Prospera – the next generation
- Developed by Natera, a leader in cell-free DNA (cfDNA) with a trusted legacy in fetal monitoring, oncology and organ health
- Demonstrated in over 3 million tests1
- Utilizes over 13,000 pan-ethnic SNPs and advanced bioinformatics2
- Optimized to be the most precise cfDNA tool for early, clinically meaningful rejection assessment.3,4
The current surveillance landscape has limitations and the management of heart transplant recipients is complex and challenging
25% of heart transplant recipients experience acute rejection in their first year5
Survival rates of heart transplant recipients show little improvement over time6
Though endomyocardial biopsy (EMB) is the gold standard in surveillance for acute rejection, it has recognized challenges
“There is a need for a sensitive, noninvasive surveillance tool for early detection of transplant injury to reduce frequency of biopsy in heart transplantation.”3
Precision optimized for enhanced performance
Reduce the number of surveillance biopsies by using Prospera as your first-line surveillance test
Patients first, partners always
Natera’s suite of solutions allows for streamlined process integration for your center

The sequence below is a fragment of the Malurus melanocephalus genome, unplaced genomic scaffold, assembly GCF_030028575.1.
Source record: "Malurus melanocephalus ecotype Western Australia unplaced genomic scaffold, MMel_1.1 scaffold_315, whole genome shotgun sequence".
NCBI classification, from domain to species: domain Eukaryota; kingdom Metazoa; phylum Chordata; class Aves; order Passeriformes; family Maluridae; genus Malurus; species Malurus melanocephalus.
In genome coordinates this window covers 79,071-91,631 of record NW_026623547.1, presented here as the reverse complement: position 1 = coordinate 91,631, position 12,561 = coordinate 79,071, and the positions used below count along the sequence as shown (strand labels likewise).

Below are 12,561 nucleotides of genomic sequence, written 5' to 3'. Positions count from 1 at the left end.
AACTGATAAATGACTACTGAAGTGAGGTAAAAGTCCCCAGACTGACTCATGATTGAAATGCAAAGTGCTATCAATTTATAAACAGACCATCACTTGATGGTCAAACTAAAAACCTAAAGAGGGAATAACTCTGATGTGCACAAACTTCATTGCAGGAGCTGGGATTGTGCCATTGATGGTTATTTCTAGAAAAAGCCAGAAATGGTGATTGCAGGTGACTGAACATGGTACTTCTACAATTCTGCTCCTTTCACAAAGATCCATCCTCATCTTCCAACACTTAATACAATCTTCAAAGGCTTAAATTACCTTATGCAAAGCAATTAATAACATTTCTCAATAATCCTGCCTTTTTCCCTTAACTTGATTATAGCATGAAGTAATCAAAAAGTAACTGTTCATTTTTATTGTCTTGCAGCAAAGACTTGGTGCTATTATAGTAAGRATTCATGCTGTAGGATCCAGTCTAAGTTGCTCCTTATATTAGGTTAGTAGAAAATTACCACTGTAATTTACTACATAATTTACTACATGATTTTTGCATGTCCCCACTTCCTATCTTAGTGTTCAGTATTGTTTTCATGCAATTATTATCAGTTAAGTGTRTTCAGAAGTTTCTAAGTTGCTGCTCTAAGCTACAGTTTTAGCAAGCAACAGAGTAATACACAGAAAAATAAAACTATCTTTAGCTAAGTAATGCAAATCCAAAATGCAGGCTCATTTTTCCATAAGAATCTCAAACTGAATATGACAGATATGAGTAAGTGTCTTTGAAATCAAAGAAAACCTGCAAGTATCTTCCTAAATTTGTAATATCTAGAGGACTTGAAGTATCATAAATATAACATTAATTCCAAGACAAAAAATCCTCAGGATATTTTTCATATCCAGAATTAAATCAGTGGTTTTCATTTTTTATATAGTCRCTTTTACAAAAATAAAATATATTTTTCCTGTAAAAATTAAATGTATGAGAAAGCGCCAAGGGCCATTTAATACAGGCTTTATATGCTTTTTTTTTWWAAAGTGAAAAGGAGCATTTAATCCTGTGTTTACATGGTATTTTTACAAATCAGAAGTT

A complete, secure bi-directional data and workflow interface with Epic and Cerner systems
- Allows for easy ordering and delivery of results
A concierge team of clinical experts including a medical science liaison, nurse coordinator, & patient coordinator to help patients stay updated on blood draws, compliance plans and results.
Financial Support Program
- Natera welcomes all insurances, and our goal is to make the process easy and transparent for patients
- In the rare event your patient has financial responsibility, Natera offers flexible financial assistance programs and will work closely with your patient to ensure there is no hardship on them or their family.
Find out more about Prospera for heart transplant recipients
1Natera Inc. Natera validation data: manuscript submitted. Data on file.
2Sigdel TK, Archila FA, Constantin T, et al. Optimizing detection of kidney transplant injury by assessment of donor-derived cell-free DNA via massively multiplex PCR. J Clin Med. 2018 (per published article);8(1):19 doi:10.3390/jcm8010019
3Altug Y, Liang N, Ram R, et al. Analytical validation of a single-nucleotide polymorphism-based donor-derived cell-free DNA assay for detecting rejection in kidney transplant patients. Transplantation. 2019;103(12):2657-2665. doi:10.1097/TP.0000000000002665
4Grskovic M, Hiller DJ, Eubank LA, et al. Validation of a clinical-grade assay to measure donor-derived cell-free DNA in solid organ transplant recipients. J Mol Diagn. 2016;18(6):890-902 doi:10.1016/j. jmoldx.2016.07.0038.
5U.S. Department of Health & Human Services: Health Resources and Services Administration. Scientific Registry of Transplant Recipients (SRTR): Organ Procurement and Transplantation Network (OPTN)/SRTR 2019 Annual Data Report: Heart. Available at: https://srtr.transplant.hrsa.gov/annual_reports/2019/Heart. aspx#HR_tx_adult_inc_AR_age_b64. Accessed June 1, 2021.
6Toyoda Y, Toyoda Y. Heart-lung transplantation: adult indications and outcomes. J Thorac Dis. 2014;6(8):1138-1142. doi:10.3978/j.issn.2072-1439.2014.06.01